Much of colonial Charleston’s wealth was derived from the production of Carolina Gold rice, a crop grown and harvested by enslaved West Africans who were bought for their rice-growing knowledge. As the city became the richest of the British colonies, Charleston’s planter aristocracy dined on “purloo” (also known as “pilau” or “perlo” but all pronounced per’-lo), an African dish of rice cooked in stock.
The owner and chef of the much-missed Mount Pleasant restaurant Gullah Cuisine and author of Gullah Cuisine: By Land and by Sea (Evening Post Books, 2010), Charlotte Jenkins grew up in Awendaw’s Ten Mile community. Born in a house of many children, she cooked for them starting at nine years old. “Gullah cooking,” said Jenkins, “is when you don’t have much to work with and you can make something great come from something little.” Here, she shares her simply delicious oyster purloo. Learn about Gullah chef Charlotte Jenkins and her cookbook here. Click here for Charlotte Jenkins’s Oyster Purloo recipe.
Similar in composition to the crab cake, with the addition of onions, pepper, and cayenne (the heat giving birth to the name “deviled”), this seafood mixture was traditionally tucked back into crab shells and sold in fish shacks up and down the East Coast. In Charleston, the former Henry’s on Market Street was the place to go for this special dish, the owner’s wife having made them at home and delivered to the cafe in the family’s Packard. These days, you can find that same deviled formula—made by Susan Shaffer, a descendent of Henry’s founder—at The Wreck on Shem Creek. Health codes prevent using the shells, so they’re served in aluminum facsimiles. Not quite as impressive, but still delicious. Here, Matt Lee and Ted Lee share their recipe, based on Henry’s original, reprinted from The Lee Bros. Charleston Kitchen (Clarkson Potter, 2013). Click here for The Lee Bros. Deviled Crab recipe.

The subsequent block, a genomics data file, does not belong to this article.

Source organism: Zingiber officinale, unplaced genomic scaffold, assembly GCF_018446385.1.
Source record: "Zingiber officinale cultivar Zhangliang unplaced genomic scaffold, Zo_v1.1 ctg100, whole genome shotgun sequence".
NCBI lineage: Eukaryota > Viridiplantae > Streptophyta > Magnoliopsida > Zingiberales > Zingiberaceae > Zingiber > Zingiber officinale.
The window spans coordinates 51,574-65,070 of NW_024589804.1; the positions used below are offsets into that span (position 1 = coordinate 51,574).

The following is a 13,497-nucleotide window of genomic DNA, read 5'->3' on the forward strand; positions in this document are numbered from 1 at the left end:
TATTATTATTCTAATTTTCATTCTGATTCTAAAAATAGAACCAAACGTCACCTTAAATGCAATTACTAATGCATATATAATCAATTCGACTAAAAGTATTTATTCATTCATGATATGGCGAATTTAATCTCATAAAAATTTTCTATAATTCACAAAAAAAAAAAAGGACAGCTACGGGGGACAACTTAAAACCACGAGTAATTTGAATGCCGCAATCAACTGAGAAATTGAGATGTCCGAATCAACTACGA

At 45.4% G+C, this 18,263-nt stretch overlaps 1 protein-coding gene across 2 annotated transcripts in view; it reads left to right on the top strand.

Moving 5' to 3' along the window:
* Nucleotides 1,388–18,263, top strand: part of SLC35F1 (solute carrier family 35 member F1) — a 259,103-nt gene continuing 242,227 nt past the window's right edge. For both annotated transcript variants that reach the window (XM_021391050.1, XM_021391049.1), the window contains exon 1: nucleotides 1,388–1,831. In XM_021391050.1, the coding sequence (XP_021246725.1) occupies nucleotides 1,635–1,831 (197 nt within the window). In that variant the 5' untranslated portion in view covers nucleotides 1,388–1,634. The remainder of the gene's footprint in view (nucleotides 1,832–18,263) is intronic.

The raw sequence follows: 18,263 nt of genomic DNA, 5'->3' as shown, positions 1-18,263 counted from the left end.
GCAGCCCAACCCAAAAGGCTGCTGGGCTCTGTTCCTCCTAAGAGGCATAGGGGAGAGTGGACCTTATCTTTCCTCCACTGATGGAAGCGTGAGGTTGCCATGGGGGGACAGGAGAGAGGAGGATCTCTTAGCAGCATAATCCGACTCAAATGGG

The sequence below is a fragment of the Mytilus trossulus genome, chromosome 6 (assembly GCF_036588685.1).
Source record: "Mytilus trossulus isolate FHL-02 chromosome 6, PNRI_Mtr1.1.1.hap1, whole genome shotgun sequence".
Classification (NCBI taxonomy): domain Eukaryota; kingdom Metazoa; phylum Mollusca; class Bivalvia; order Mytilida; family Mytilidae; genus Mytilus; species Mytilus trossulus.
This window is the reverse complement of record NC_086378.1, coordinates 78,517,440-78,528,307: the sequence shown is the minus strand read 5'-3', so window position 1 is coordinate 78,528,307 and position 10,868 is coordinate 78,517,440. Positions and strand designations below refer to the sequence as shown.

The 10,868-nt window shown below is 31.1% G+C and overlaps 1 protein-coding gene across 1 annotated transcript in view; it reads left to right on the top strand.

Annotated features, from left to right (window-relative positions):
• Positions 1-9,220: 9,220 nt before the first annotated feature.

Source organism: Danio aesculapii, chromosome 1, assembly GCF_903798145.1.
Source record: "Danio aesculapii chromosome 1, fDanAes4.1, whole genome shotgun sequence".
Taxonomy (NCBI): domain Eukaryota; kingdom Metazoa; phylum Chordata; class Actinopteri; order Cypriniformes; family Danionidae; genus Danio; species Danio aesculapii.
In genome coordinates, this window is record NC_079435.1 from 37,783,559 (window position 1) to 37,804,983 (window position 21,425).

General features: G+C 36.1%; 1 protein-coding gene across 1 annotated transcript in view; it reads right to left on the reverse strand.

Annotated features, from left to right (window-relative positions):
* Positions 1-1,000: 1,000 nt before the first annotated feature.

Traditionally thin, subtly sweet, and crunchy with sesame seeds, these delectable cookies are a time-honored staple of Charleston cuisine. Brought from Africa with slaves in the early 18th century, benne is the Bantu word for “sesame.” The original benne seed bears no resemblance in flavor to the sesame seed commonly substituted today. (Should you care to find out, Sea Island Benne Seeds and bennecake flour are available for purchase from Anson Mills.)
There are savory benne wafers, common at Charleston cocktail parties, as well as the sweet ones, such as those yielded by this recipe from Mastering the Art of Southern Cooking (Gibbs Smith, 2012) by Nathalie Dupree and Cynthia Graubart. Click here for Nathalie Dupree’s Benne Wafers recipe.
There are no frogs in it, and it’s not truly a stew, so why the name? The dish is said to have originated from the Frogmore Plantation area on St. Helena, a sea island near Beaufort. Today, many simply call it “Lowcountry Boil.”
John Martin Taylor writes of his recipe—first published in Hoppin’ John’s Lowcountry Cooking: Recipes and Ruminations from Charleston and the Carolina Coastal Plain (The University of North Carolina Press, 2012)—from his current home in the Cambodian capitol, Phnom Penh: “Though I left Charleston years ago, Lowcountry cooking remains the foundation of my kitchen. I have made this marvelously simple, fun crowd-pleaser all over the world, most recently here in Cambodia for the US ambassador and his family. If there are leftovers, I peel the shrimp, cut the corn from the cob, slice the sausage thinly, then add all to a broth—shrimp stock, duck stock, or tomato juice—for a delicious soup.” Click here for John Martin Taylor’s Frogmore Stew recipe.
This confection offers a sweet sip of history. James Beard wrote that “syllabubs are one of the oldest of all English desserts, and they have been known in this country since the first American colonies were established.” The name, he said, comes from “the early English word ‘silly,’ meaning ‘happy.’”
While written recipes in Britain date as far back as 1655, it was popular throughout the 17th century, both as a drink and as a dessert, to be sipped or spooned. It was fashionable here in colonial times with its wine given additional flavor by lemon zest and juice. Syllabubs have reappeared in favor off and on in the years since. Today, you are more likely to find the frothy creation served in private homes. Click here for the Syllabub recipe.